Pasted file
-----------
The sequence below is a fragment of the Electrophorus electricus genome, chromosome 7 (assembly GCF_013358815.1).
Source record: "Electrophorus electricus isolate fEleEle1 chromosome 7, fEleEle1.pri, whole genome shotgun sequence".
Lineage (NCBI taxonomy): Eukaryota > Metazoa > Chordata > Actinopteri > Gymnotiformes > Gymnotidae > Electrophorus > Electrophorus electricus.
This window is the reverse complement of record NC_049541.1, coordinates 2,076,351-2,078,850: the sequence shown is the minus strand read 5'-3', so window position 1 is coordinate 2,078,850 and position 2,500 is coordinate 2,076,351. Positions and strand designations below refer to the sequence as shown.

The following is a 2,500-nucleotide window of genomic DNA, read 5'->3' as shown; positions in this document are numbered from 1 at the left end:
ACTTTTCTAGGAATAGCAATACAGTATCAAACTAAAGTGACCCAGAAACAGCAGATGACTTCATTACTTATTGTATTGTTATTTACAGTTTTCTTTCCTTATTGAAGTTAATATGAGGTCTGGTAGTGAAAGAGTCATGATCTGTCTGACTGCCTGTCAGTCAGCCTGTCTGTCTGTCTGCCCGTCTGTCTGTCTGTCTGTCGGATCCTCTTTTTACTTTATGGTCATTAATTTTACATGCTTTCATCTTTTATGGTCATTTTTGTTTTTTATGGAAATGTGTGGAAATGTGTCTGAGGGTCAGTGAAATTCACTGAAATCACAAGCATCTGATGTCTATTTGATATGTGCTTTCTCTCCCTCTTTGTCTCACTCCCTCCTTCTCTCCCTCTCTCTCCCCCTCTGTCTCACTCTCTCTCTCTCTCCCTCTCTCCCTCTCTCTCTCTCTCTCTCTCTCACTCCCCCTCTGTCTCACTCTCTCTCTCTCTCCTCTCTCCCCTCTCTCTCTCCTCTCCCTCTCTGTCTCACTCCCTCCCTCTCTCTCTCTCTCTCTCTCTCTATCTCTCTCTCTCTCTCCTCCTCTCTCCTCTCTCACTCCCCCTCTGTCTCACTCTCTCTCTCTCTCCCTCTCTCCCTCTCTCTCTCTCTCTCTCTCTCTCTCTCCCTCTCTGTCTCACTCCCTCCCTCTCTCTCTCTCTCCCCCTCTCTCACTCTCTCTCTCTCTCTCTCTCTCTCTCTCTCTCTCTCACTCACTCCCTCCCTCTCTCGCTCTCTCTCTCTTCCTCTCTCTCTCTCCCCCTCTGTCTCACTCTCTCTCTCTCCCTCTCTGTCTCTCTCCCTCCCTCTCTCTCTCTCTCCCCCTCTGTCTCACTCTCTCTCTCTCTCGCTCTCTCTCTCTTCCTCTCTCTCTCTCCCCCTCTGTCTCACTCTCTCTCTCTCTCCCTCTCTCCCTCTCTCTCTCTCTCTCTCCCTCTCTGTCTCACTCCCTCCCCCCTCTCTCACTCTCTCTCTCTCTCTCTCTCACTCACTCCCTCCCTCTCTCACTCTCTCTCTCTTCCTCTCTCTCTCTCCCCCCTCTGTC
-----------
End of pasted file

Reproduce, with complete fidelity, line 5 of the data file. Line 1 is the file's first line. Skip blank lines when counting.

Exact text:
The following is a 2,500-nucleotide window of genomic DNA, read 5'->3' as shown; positions in this document are numbered from 1 at the left end: